Yes, the book is fun and quite funny, but it also made me noodle on (my boss uses this phrase, I think it's hilarious) the notion of "fixing" people's problems. I recognized myself in Flora Poste, and while I rather liked Flora, she was also incorrigible and such a busybody! However, dear friends, rest assured that I'm not sure I'm going to become less of a busybody (matchmaking, offering unsolicited advice, etc.) anytime soon...You may remember, that this novel was a made for BBC movie, starring Kate Beckinsale (who oddly, I find annoying in real life, but fine on sceen) back in 1995. It is now on my Netflix queue as well. (Good reviews of the film too, which is lovely).
The grandmother, when she's young, gets this lucky charm, that's supposed to bring her an easy life. Her husband leaves her, tries to con her, she works as a doctor in the early 1900's when infection and poverty are rampant--but she is blessed with a wonderful daughter and granddaughter---they're all three smart, good-looking, admirable, love each other deeply and admired.
The grandmother gives the charm to her granddaughter (fully believing in its worth as a lucky charm) as a gift to her granddaughter's future husband and tells her to tell him "It's a charm for an easy life. Just depends what your definition of easy is."
I love that. The relativity of life and the difference perspective makes about how you feel about your life.
There's another line I really like too where the grandaughter says of her grandmother "I admired her energetic mind and her muscular soul." Isn't that a great thing to have--a muscular soul? One that's strong, flexible, resilient?
As many of you know, I haven't posted on here in over a year...the truth is I struggled with what would be appropriate fodder for this semi-public forum. I have strong notions of privacy (even with my random, usually trivial, silly or boring) regarding my internal world--thoughts about myself, life, the people I love, even just the people I know slightly just seemed to precious to broadcast to any Joe Blow who happened to be clicking through the blogger "next blog" feature.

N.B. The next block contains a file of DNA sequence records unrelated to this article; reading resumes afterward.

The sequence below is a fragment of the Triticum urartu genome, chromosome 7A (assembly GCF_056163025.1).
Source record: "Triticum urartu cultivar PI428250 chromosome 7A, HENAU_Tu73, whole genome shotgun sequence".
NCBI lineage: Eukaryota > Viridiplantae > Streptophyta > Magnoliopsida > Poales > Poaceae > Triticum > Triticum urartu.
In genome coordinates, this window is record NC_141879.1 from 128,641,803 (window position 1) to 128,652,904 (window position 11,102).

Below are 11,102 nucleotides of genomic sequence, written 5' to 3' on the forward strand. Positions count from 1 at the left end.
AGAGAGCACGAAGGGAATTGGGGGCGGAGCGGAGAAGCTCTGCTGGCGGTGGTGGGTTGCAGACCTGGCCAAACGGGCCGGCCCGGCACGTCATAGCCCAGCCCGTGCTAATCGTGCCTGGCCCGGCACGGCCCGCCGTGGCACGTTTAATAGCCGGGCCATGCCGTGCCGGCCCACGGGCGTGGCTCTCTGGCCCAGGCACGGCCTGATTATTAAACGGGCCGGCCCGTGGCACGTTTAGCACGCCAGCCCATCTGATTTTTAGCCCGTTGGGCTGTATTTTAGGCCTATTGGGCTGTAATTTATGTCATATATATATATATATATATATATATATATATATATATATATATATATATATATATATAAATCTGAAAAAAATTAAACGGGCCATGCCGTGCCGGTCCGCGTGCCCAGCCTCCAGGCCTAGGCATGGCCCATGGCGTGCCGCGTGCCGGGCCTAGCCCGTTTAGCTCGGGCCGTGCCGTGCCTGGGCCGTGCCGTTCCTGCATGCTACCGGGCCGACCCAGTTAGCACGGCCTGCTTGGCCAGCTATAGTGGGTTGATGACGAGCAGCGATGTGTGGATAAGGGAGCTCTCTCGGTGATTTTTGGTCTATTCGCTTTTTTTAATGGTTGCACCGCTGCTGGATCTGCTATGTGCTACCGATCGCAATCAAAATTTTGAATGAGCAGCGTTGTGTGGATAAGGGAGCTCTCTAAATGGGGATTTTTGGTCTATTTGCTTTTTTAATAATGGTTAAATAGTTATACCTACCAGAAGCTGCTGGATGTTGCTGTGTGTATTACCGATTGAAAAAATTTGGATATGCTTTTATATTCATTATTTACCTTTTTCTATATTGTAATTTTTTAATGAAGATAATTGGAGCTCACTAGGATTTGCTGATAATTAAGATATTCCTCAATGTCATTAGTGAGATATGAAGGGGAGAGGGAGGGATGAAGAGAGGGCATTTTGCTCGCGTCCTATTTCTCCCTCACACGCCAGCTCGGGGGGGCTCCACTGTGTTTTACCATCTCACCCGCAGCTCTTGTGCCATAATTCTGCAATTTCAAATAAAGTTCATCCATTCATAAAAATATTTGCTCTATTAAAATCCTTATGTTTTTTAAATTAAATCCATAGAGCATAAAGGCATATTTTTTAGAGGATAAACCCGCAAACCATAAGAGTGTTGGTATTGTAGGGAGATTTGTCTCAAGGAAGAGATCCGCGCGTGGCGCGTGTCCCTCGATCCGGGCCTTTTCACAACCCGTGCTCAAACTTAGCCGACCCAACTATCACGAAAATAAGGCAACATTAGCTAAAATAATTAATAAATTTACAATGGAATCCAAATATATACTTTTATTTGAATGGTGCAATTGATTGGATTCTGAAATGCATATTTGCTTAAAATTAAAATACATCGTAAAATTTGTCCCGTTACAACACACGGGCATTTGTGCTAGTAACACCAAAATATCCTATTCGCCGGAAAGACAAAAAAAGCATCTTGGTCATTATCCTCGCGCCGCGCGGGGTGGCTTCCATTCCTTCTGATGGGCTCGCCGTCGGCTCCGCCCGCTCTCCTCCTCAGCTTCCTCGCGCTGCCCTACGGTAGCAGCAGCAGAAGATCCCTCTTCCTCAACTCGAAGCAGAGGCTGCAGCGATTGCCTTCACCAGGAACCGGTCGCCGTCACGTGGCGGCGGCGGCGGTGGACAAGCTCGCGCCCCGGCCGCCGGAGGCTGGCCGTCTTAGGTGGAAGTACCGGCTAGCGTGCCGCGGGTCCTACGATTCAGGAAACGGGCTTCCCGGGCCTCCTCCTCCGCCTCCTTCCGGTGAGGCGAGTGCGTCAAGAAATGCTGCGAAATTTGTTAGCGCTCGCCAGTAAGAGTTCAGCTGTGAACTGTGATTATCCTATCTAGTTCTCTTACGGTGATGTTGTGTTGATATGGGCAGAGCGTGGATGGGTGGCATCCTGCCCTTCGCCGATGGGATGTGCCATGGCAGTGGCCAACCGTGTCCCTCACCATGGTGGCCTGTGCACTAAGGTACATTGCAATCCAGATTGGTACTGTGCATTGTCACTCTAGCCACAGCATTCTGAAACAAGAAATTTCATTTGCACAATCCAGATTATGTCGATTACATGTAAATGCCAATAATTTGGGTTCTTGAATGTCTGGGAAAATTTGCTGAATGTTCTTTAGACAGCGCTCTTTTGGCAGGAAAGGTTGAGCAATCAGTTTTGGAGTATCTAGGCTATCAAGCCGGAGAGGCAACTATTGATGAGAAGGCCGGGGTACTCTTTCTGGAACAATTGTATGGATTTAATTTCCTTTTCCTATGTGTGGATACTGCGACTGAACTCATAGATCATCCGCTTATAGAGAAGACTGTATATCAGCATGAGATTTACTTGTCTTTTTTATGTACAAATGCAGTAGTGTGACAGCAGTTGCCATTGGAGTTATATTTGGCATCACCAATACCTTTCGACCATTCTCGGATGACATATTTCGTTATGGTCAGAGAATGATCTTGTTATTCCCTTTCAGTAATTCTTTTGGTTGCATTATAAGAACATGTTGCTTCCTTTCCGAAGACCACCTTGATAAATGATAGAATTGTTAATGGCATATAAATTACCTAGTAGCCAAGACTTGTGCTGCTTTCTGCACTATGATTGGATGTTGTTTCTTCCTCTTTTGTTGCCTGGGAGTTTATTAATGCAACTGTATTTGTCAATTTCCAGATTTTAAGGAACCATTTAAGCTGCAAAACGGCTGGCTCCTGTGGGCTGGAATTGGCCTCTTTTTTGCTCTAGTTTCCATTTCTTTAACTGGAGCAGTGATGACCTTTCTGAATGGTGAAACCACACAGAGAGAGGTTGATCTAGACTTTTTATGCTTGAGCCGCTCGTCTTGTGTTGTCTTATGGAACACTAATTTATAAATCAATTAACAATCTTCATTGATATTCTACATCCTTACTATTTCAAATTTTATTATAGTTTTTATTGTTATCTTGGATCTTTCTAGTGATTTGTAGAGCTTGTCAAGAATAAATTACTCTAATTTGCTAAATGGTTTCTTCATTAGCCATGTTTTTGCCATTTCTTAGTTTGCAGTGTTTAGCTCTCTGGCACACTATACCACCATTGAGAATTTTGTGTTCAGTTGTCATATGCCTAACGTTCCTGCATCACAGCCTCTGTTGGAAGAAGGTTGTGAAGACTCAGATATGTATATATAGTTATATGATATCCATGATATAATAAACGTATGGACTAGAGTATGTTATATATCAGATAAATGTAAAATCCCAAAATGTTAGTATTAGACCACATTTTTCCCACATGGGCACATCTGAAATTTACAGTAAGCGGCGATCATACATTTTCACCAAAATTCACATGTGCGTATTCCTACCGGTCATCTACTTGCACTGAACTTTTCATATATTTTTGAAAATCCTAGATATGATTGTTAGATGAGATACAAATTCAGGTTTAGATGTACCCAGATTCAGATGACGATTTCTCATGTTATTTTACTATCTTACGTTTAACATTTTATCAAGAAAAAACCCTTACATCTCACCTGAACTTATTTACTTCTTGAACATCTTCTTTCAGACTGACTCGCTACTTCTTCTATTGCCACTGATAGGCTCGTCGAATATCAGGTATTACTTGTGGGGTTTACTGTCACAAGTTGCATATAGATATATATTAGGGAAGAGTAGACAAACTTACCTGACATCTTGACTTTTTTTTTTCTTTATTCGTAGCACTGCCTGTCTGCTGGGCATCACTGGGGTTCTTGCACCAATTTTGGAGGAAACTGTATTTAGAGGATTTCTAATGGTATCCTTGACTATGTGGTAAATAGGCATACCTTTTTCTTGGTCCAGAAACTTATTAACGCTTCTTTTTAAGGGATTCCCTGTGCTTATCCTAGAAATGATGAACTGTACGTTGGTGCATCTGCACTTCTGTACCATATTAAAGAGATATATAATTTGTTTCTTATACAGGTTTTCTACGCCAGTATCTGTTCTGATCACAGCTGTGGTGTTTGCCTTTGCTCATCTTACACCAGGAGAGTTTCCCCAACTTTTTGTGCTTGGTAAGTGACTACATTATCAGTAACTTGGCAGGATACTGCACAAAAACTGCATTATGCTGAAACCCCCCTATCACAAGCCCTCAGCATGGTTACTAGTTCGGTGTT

However, I've decided to take the plunge again (with some urging from my good friend and tireless blogger, Wendy) and reinvent this blog as a place for me to post my thoughts on the books I read.
As you probably know, (if you're reading this, you probably know me) I'm a grossly voracious reader. I probably average about 6 books a month, and that's a slow month.
The good, the bad, the ugly, it will all go here. My notions of privacy will probably still be a little uncomfortable with cracking open my head about the books I spend my free time on (giving you strong glimpses into who I am and why I read what I read), but I'm willing to go for it, in the interests of being both modern and entertaining, as well as creating a good record of what the heck I spend that free time on!
I look forward to receiving a lot of comments and reactions to my reviews and hope that there is strong differences of opinion, because I love debating books, almost as much as debating films.
Note to Pedram & Wen: I can be a lazy mofo, so keep me on track!
(Bonus points if you can figure out why this particular picture of Madonna's graces this entry)